A Lesson Of The Khandava Forest Doom's Fire
- Dr (Ms) Sharad Singh
Writer, Author & Social Activist
Blogger - "Climate Diary Of Dr (Ms) Sharad Singh"
We hurt nature. Nature is generous, it does not punish us. She also forgets our crimes but our own crimes punish us in the future. The best example of this is present in the epic “Mahabharata” in the form of the story of the doom's fire of Khandava forest. Two humans helped Agni to burn the Khandava forest but a forest tree provided protection to one of them. This is the difference between nature and man. Today, when large forests of the world are burning to ashes every year, we should learn a lesson from this story and become their protectors instead of leaving the forests to burn. So, let us once again remember the story of Khandava forest so that we can avoid repeating that mistake.
When we read Mahabharata, we find Krishna and Arjun standing in favor of truth and humanity. But something strange we find too when we read the incident of Khandava Forest. The difference between nature and human behavior is present in this story. Arjuna had helped Agnidev in burning an entire forest to ashes, while even after this incident, a tree had given shelter to the same Arjuna to hide his Gandiva bow. This is the difference between nature and human nature. Nature is sublime while man is selfish. Due to his selfishness, man never fails to harm nature. Once again remember the story of Khandava forest. In Mahabharat period Khandava Forest or Khandavaprastha is a rough area of rocky land on the western bank of Yamuna where people of Nagavanshi and Asura caste lived. In a way, despite being a part of Khandavaprastha, it is not a part of Hastinapur and to prevent Dhritrashtra from being accused of injustice, Pandavas were given Khandavaprastha, which Bhima, Arjun, Nakul and Sahadev did not like.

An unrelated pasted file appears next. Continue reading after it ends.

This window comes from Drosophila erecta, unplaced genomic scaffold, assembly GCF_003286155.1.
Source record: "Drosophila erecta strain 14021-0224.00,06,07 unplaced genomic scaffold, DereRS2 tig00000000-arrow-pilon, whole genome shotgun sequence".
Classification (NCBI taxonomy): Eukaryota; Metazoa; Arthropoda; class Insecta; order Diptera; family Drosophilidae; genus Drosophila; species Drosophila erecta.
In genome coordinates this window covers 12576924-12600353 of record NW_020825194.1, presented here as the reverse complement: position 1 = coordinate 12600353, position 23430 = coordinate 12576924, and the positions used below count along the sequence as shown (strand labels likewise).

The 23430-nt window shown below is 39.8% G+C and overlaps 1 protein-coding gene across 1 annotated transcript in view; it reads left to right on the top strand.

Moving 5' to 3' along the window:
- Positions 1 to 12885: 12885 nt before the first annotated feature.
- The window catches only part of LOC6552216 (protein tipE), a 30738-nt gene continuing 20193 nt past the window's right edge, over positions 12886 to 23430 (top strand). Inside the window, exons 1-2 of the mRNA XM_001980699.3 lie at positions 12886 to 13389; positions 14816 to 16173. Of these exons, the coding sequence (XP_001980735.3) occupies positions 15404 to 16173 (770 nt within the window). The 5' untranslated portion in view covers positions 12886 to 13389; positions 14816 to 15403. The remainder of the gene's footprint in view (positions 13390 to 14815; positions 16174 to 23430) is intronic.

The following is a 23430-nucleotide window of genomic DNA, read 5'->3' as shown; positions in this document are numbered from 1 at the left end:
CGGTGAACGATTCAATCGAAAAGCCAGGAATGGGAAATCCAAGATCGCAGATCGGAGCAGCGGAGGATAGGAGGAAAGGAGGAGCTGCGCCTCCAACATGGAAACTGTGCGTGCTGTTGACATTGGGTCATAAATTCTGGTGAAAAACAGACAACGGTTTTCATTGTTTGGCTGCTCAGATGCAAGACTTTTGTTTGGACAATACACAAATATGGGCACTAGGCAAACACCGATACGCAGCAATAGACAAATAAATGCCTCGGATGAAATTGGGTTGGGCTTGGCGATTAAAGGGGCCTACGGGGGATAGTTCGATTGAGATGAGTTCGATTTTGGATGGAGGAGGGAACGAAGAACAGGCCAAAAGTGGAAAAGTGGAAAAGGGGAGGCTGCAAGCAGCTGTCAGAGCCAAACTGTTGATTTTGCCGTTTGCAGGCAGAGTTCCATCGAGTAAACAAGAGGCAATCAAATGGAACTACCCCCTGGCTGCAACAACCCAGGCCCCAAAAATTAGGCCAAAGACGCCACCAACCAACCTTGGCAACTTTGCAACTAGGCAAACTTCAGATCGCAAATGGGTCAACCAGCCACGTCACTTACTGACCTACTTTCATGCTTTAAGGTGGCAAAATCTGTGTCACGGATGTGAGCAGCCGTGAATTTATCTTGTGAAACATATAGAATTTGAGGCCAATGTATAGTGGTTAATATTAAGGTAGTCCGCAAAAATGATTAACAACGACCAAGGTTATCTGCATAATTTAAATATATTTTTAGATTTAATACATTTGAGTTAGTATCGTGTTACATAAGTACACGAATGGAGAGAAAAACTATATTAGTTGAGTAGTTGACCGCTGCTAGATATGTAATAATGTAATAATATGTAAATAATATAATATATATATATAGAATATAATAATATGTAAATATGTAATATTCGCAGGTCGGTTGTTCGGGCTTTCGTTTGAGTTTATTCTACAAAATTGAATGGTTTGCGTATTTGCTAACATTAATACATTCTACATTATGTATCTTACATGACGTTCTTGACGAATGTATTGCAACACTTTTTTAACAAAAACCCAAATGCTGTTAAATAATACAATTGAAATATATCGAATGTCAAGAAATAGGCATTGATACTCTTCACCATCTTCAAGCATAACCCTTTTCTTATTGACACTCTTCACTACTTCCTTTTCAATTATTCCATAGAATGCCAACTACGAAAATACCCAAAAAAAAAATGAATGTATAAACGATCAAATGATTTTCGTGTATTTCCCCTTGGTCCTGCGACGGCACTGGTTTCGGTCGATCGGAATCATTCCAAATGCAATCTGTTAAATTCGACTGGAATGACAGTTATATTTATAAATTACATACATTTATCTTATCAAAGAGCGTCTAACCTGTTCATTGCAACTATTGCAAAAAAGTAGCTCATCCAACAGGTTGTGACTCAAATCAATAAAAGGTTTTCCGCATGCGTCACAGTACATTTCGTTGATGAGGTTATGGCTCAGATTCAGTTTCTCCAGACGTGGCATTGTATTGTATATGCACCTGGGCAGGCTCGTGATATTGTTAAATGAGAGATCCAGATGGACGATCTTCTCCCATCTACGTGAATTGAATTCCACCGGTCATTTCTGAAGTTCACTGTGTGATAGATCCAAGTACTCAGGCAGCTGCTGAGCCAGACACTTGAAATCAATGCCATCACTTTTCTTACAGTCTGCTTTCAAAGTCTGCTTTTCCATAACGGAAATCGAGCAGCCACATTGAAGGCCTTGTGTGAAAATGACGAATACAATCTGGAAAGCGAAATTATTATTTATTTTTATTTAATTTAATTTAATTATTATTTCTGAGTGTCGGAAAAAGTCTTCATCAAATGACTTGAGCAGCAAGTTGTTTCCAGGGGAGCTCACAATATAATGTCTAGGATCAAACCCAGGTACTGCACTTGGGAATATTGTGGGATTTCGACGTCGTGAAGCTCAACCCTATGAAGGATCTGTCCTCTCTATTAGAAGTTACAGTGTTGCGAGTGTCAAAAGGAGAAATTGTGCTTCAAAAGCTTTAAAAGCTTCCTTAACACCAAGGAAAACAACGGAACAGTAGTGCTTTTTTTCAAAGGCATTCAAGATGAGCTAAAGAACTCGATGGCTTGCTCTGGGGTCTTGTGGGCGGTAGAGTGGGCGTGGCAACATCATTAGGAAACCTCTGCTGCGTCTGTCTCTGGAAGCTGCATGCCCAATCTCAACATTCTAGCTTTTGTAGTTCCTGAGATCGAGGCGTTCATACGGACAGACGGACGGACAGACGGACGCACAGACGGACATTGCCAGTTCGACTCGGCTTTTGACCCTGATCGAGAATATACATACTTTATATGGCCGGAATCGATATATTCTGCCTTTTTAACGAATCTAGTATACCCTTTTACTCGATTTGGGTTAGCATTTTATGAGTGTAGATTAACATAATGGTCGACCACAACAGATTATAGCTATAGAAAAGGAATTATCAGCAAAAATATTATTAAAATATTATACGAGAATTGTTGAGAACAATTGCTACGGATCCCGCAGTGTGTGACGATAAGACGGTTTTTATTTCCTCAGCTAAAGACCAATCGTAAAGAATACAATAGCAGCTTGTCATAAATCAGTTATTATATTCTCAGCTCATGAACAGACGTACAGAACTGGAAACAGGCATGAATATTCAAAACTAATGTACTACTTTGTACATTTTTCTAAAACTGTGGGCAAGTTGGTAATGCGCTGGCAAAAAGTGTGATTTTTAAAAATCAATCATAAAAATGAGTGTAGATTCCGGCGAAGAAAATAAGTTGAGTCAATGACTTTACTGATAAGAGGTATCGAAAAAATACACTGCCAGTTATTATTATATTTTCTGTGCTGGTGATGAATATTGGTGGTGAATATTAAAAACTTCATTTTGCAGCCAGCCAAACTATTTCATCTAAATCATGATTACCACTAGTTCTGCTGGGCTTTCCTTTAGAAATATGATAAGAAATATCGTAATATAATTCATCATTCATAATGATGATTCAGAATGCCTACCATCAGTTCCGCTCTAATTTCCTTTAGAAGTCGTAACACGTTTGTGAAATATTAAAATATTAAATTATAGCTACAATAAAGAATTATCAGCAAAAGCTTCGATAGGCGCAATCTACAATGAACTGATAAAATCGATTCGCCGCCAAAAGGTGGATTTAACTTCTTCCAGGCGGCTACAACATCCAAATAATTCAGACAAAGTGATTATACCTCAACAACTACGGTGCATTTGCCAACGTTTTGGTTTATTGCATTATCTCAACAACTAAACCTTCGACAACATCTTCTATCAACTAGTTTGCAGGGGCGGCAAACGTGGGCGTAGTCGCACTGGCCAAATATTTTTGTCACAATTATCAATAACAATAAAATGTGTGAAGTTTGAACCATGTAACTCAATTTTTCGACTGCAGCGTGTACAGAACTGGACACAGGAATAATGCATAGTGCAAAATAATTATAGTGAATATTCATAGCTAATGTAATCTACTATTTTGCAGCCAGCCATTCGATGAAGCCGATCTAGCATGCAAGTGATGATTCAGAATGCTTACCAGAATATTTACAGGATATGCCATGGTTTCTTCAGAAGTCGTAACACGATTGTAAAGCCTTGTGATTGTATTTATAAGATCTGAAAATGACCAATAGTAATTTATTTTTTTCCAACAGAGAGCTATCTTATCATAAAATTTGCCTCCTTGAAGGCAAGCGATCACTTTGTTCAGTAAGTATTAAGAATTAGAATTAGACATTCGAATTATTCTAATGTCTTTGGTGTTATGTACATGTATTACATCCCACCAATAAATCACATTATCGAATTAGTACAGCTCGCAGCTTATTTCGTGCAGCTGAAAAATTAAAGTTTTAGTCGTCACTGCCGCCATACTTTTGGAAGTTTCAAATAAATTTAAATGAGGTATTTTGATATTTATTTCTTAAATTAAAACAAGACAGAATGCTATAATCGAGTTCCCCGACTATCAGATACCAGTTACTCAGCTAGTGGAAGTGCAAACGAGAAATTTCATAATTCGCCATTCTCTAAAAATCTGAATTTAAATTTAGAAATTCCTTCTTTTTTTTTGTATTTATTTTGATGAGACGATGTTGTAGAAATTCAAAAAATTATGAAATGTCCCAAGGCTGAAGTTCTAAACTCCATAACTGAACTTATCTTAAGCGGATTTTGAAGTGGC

When there was discord between the Kauravas and the Pandavas regarding the division of the kingdom, on the recommendation of maternal uncle Shakuni, Dhritarashtra pacified the Pandavas for some time by giving them a forest named Khandavaprastha. There was a palace in this forest which was in ruins. Now the Pandavas were faced with the challenge of converting that forest into a city. There was a terrible forest all around the ruined palace. There was a rugged forest on the banks of river Yamuna named Khandava forest. Earlier there used to be a city in this forest, then that city was destroyed and only its ruins were left. A forest had developed around the ruins.
Once upon a time, when Lord Krishna and Arjuna were wandering on the banks of Yamuna, they met a very bright Brahmin of golden complexion. Krishna and Arjun saluted the Brahmin. After that Arjun said – “O Brahmadev! You have come to the kingdom of Pandavas, hence it is our duty to serve you. Tell me what service I can do for you.”